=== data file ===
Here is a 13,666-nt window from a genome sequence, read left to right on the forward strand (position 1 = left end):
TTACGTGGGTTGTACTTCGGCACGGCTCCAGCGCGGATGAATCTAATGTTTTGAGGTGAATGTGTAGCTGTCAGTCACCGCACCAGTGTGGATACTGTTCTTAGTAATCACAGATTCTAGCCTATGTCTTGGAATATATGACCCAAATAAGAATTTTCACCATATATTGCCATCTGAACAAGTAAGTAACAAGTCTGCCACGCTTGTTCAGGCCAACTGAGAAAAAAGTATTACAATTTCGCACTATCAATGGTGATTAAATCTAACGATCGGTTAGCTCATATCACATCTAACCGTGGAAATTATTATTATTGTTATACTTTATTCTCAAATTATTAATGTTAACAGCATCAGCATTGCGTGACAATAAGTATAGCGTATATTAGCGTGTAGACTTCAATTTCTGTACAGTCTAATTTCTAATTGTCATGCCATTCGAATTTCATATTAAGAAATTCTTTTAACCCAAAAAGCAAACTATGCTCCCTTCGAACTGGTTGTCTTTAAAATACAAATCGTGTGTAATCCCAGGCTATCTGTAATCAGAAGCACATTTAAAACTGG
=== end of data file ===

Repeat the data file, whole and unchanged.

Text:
Here is a 13,666-nt window from a genome sequence, read left to right on the forward strand (position 1 = left end):
TTACGTGGGTTGTACTTCGGCACGGCTCCAGCGCGGATGAATCTAATGTTTTGAGGTGAATGTGTAGCTGTCAGTCACCGCACCAGTGTGGATACTGTTCTTAGTAATCACAGATTCTAGCCTATGTCTTGGAATATATGACCCAAATAAGAATTTTCACCATATATTGCCATCTGAACAAGTAAGTAACAAGTCTGCCACGCTTGTTCAGGCCAACTGAGAAAAAAGTATTACAATTTCGCACTATCAATGGTGATTAAATCTAACGATCGGTTAGCTCATATCACATCTAACCGTGGAAATTATTATTATTGTTATACTTTATTCTCAAATTATTAATGTTAACAGCATCAGCATTGCGTGACAATAAGTATAGCGTATATTAGCGTGTAGACTTCAATTTCTGTACAGTCTAATTTCTAATTGTCATGCCATTCGAATTTCATATTAAGAAATTCTTTTAACCCAAAAAGCAAACTATGCTCCCTTCGAACTGGTTGTCTTTAAAATACAAATCGTGTGTAATCCCAGGCTATCTGTAATCAGAAGCACATTTAAAACTGG